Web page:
CHRONIC overcrowding is blighting rail services between Skipton and Leeds and Bradford, it has been claimed.

And there is a warning for peak-time passengers that even new trains will not signal an end to the misery.

Campaigners are calling urgently for more investment on the Airedale line, which connects Leeds and Bradford to Skipton.

Anxieties about jam-packed carriages and unreliable services have been raised by the Aire Valley Rail Users Group (AVRUG).

Operator Northern says new electric trains should be running on the line by the end of the year.

But AVRUG chairman Tim Calow questions the impact they will have.

“While new trains are promised their introduction has been delayed – and they will have 80 seats less than four-carriage trains,” he said, speaking at the group’s annual general meeting in Saltaire.

“They will offer fewer but more roomy seats – and more room for passengers to stand in.

“We will still have very big problems with overcrowding in peak hours and on Friday and Saturday nights.”

He added that the promised launch of six-carriage trains between Leeds and Skipton had also been delayed, until 2021. The delay is attributed to remodelling work needed at Leeds Station.

Plus there are serious concerns about the degree to which the longer trains will ease problems.

Most platforms on the Airedale line, which carries around nine million passengers a year, aren’t long enough to take the new trains.

Only Skipton and Keighley stations would be capable of accommodating them.

Northern says that where platforms are too short, selective door opening will operate.

Pete Myers – the company’s stakeholder manager, who was at the meeting – said Northern would push for platforms to be extended.

But he stressed that the selective door opening system worked perfectly safely in other areas.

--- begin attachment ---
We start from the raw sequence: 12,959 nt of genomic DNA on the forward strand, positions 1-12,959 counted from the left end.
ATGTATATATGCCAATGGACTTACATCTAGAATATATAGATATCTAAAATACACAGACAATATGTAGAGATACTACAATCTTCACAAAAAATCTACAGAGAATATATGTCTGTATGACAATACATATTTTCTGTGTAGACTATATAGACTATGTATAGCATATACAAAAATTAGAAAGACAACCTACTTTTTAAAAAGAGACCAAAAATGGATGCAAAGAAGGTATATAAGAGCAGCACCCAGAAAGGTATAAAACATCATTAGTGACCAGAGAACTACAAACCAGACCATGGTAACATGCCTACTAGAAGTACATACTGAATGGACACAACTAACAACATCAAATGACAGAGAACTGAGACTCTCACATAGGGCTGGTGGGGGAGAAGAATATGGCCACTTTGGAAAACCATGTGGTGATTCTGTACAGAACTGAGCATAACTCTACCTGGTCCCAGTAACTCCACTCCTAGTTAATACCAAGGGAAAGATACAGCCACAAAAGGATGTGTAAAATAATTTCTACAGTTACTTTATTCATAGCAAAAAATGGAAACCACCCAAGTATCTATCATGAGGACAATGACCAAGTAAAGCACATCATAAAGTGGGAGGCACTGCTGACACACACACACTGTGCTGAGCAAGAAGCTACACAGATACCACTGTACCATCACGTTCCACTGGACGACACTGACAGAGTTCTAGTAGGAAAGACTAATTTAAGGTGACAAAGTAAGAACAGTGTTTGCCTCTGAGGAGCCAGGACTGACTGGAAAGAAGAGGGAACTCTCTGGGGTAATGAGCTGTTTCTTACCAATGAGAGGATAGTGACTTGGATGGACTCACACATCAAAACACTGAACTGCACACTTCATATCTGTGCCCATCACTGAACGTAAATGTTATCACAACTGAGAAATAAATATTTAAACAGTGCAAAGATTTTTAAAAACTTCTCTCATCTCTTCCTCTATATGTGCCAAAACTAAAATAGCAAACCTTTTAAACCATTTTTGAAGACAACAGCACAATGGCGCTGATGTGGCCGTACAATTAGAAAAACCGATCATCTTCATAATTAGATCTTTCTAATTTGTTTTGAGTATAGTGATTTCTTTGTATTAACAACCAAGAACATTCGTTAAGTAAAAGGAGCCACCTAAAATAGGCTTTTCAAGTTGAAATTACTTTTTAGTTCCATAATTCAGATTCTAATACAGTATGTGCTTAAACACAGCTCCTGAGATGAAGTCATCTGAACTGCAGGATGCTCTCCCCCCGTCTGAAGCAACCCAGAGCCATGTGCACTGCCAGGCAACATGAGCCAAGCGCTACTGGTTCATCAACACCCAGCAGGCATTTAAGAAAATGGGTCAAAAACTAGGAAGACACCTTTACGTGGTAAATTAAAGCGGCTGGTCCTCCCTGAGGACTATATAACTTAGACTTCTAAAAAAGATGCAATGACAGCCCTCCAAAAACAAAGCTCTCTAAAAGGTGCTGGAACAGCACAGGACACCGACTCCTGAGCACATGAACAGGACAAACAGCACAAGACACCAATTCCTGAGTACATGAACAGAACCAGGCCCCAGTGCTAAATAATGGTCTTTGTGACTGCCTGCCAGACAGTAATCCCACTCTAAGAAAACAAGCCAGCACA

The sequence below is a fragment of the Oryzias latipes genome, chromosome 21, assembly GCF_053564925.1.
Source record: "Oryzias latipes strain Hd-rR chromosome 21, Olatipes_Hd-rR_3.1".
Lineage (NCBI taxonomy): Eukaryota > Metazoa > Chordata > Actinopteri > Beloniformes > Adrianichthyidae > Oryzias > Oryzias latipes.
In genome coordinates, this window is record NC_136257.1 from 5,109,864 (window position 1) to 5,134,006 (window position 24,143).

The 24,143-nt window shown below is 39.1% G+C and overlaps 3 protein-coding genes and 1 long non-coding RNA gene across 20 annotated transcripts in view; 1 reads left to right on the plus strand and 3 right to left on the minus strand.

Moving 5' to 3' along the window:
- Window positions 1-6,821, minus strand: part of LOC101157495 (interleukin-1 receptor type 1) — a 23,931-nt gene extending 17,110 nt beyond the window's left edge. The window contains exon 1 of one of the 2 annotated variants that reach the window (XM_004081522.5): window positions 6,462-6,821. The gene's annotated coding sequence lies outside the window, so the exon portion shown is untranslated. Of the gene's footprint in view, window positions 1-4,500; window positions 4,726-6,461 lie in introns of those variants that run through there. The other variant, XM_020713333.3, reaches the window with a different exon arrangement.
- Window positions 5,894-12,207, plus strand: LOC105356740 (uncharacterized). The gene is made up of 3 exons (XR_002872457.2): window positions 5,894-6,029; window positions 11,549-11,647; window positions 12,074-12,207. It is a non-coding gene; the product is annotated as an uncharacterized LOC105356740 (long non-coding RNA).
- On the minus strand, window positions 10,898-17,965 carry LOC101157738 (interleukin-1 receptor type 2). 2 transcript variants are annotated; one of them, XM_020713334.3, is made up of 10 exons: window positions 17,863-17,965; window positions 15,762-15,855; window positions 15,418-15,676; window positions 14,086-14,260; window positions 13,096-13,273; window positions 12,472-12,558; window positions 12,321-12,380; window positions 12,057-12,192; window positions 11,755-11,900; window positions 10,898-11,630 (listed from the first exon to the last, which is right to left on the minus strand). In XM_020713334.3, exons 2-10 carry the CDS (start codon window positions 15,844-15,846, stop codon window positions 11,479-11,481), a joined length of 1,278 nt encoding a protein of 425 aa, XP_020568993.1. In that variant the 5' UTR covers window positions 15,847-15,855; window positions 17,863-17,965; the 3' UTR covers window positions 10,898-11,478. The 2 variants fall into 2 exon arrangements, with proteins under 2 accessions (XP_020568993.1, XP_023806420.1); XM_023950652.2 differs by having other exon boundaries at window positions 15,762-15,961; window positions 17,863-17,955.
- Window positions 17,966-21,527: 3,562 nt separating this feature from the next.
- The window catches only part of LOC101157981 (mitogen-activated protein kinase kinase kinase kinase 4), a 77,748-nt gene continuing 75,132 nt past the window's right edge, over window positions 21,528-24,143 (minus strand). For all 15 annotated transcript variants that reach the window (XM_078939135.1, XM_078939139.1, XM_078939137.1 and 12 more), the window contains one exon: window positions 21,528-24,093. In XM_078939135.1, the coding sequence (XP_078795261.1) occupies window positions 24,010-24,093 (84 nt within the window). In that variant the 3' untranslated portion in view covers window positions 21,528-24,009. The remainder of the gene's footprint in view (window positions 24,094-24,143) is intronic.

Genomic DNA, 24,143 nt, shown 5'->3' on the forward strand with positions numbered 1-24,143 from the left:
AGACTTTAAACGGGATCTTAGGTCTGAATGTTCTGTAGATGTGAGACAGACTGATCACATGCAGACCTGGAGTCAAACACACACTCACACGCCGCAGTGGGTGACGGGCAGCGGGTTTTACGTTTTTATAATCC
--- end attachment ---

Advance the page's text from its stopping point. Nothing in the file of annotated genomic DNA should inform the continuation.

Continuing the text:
He added: “There are no plans at the moment by Network Rail to extend platforms, but the postponement of the introduction of six-car trains until 2021 gives us more time to press for it.

“However, we can still introduce six-car trains without the platform extensions. A longer platform is better, but we have the selective door opening technology.

“Demand is so high on the line, with passenger numbers rising, but capacity is tight. All we can do more is run longer trains.

“Existing trains are being refurbished and the much-hated Pacers will be gone by the end of the year. That’s terrific news.”

Mr Calow said six-carriage trains were “the big promise” from the new rail franchise, but offered little in practice.

“There are 360 seats on the four-car 333 trains and that only rises to 410 on the six-coach,” he said.

“They would only be deployed on peak services – and many off-peak services would be reduced to three cars, with barely more than half the existing seating capacity.

“Extending platforms is said to be too expensive. Selective door operation is a sensible measure for lightly-used stations but not for calls at stations as busy as Shipley, Saltaire and Bingley on a line where so many trains are — and will still be – grossly overcrowded.

“Different coaches will be on the platform at different stations and passengers will be totally confused as to where on the train they should be. Many trains will be too full for passengers to be able to make their way along them to access the correct coach to alight.

“Given the overcrowding that will continue to exist, something needs to be done about the platform lengths.

“We think it’s so important to the reliability of services on the line and we’ll continue to campaign on this.”

Mr Myers said it had been a challenging year, particularly with the problems that arose around the launch of new timetables last May and the long-running dispute with the RMT union over the role of guards on trains.

“The introduction of the timetables just didn’t work – it took the best part of three months to get that right,” he said.

“We have another timetable change this month and we are working hard to make sure what happened last year doesn’t happen again.

“The strike continued for the best part of two years and it was incredibly damaging, especially when it started happening every Saturday. It was horrendous.

“Thankfully, common sense prevailed. ACAS got involved, agreement was found and the strike suspended.

“We agreed there would be a conductor on each train and we are sorting out now what exactly they should be doing. Those talks carry on and we hope it will be finally resolved.”